So many people in the community have expressed an interest in being involved in the planning of the next phase of WCH, showing just how invested South Australians are in the iconic Hospital and wider network. The WCH will continue to engage with the community to ensure they provide services that support health and wellbeing and make South Australia proud.
Get involved in planning for the new WCH, by registering your interest:
Learn more about the upgrades and the new WCH:
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NAB Mini Legends returns in 2021
Imagine waking up one morning and realising you’ve become your favourite player…
Yep, you guessed it; the NAB Mini Legends are back for 2021, showcasing some of the AFL’s most recognised players in miniature, with two AFLW and three AFL players receiving the coveted honour, including one Adelaide Crow in the mix!
Celebrating its fifth edition, this year’s iteration of the NAB Mini Legends campaign highlights NAB’s commitment to football, supporting the next generation of stars to the legends of the game. It brings to life the enthusiasm that children around Australia have for the game, connecting them with their idols from both the AFL and NAB AFLW.
The NAB Mini Legend 2021 line up
The latest NAB Mini Legends features mini versions of Bailey Smith (Western Bulldogs), Sabrina Frederick (Richmond), Stevie-Lee Thompson (Adelaide), Zach Tuohy (Geelong) and Mitch Robinson (Brisbane Lions).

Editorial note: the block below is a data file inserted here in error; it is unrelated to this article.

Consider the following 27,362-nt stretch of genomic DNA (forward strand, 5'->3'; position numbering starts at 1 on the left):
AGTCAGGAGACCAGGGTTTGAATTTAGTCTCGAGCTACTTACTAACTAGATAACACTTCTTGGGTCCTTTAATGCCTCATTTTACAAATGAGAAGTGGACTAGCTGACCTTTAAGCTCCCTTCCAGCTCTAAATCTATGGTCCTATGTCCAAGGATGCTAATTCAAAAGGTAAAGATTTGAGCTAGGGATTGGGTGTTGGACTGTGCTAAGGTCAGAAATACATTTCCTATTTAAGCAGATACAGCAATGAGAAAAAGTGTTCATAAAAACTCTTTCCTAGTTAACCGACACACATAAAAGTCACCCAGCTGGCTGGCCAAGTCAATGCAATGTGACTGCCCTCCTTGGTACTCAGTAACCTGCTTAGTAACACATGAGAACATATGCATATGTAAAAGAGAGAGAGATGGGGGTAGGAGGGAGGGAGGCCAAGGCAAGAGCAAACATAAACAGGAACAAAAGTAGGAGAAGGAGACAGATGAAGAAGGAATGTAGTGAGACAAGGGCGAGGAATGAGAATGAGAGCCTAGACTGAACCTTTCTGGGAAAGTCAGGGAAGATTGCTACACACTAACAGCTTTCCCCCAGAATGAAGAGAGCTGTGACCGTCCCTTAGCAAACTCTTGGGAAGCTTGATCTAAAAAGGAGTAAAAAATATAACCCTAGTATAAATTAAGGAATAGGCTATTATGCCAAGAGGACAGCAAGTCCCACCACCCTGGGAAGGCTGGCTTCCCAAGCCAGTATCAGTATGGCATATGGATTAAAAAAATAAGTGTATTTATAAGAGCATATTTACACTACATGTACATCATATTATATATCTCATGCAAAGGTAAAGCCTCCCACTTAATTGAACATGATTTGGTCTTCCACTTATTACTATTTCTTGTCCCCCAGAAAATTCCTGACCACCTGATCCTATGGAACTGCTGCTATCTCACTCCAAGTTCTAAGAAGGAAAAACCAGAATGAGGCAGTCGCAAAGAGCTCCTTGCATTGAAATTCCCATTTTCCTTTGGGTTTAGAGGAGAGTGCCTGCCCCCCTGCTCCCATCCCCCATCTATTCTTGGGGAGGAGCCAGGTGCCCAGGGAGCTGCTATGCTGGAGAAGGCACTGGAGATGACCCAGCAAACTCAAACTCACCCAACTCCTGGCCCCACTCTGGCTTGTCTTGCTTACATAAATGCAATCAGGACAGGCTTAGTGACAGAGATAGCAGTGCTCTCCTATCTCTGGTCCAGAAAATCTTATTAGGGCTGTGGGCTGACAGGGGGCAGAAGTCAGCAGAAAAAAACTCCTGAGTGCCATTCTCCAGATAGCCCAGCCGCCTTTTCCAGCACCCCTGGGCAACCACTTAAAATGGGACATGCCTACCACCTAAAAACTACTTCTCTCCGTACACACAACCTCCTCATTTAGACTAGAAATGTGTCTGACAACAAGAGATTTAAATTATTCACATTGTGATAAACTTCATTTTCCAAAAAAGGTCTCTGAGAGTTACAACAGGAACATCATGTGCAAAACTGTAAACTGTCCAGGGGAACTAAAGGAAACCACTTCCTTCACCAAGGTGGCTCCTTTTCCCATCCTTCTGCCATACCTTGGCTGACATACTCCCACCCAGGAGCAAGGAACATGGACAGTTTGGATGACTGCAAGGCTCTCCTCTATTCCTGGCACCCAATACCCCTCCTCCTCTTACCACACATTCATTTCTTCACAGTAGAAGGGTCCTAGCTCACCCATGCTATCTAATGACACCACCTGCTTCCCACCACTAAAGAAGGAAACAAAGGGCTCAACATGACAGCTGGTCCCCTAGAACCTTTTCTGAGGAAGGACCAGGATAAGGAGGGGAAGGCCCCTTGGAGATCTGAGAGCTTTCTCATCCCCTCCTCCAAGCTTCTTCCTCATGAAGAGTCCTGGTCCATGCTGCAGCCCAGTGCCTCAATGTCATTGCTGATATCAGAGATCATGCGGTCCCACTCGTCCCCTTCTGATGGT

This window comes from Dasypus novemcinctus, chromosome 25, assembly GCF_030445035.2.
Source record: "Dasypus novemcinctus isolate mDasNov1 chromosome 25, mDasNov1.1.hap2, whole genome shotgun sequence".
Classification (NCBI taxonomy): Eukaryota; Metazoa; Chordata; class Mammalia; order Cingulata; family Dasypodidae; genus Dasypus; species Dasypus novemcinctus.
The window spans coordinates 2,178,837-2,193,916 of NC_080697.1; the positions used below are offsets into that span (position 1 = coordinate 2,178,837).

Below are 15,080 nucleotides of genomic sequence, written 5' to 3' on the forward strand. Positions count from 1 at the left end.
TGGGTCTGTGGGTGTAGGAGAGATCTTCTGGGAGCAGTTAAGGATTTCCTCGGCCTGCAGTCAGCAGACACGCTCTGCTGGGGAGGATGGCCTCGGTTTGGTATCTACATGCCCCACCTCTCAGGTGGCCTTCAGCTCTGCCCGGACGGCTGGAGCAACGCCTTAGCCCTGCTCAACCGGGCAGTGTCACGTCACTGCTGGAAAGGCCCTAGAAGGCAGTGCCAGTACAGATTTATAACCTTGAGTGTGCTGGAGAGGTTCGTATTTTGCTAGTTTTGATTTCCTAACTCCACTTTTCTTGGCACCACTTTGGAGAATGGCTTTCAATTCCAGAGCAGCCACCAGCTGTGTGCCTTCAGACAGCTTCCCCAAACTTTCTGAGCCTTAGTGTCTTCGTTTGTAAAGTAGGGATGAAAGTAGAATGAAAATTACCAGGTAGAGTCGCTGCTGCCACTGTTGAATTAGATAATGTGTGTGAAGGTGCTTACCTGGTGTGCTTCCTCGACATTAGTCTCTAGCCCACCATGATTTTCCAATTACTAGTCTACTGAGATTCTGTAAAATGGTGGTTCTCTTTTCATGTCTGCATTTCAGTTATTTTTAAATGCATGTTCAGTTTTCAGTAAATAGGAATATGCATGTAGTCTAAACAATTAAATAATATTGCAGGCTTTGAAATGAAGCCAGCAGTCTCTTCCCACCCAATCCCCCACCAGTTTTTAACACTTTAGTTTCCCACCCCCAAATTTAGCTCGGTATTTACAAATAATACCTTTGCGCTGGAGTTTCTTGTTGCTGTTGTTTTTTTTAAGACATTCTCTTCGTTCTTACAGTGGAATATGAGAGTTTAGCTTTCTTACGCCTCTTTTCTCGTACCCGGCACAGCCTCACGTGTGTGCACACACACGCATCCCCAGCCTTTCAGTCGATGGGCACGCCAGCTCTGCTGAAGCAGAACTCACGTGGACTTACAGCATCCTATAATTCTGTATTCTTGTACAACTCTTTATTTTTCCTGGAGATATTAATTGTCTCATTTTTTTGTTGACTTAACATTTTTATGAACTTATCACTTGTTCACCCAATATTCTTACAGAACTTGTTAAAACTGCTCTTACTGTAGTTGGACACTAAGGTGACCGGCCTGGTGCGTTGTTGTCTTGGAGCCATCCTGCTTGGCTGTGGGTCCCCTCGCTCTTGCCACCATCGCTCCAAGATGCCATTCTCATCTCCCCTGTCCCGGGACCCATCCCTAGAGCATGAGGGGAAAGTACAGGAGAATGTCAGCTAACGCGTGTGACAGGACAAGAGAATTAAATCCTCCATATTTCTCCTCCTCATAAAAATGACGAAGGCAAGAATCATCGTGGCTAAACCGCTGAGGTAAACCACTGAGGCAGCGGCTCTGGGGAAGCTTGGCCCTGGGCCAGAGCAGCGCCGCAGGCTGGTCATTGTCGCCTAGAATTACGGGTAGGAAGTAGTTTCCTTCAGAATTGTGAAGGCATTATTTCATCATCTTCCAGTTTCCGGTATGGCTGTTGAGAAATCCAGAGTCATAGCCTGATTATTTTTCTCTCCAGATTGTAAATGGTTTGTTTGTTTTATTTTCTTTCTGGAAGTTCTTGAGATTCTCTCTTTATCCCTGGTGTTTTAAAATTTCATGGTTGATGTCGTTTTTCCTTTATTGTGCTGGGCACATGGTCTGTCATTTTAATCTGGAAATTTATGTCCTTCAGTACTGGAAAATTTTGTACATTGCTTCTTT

The campaign also includes Geelong Brownlow Medallist Patrick Dangerfield and highlights his crusade to achieve the ultimate prize – to become a NAB Mini Legend.
Thinking 2021 is his year, Dangerfield is shocked to find that his teammate Zach Tuohy has instead received the coveted honour.
Bringing to life the best aspects of footy
NAB Executive Group Marketing, Suzana Ristevski said the return of NAB Mini Legends brought the best aspects of footy to life.
“The NAB Mini Legends campaign highlights the joy football brings out in all of us, young and old,” Ms Ristevski said. “We’re proud to support the game that gives us so much, both at a local and elite level in communities across the country. We can’t wait to share the next chapter of NAB Mini Legends with all footy families.”
The passion of our future generation
AFL Executive General Manager Customer and Commercial, Kylie Rogers said the AFL was thrilled to have the much-loved campaign back on screens.
“Grassroots football has never been more important to local communities,” Ms Rogers said. “In partnership with the AFL, NAB AFL Auskick provides a pathway for junior footballers to develop their skills on and off the field. “The new NAB Mini Legends campaign harnesses the passion of our future generation and fosters the enthusiasm children have for our game.”
The campaign launches Friday 26 March with a television ad, during the Friday night blockbuster between Geelong Cats and the Brisbane Lions.
For more information:
IMAGES: Wayne Taylor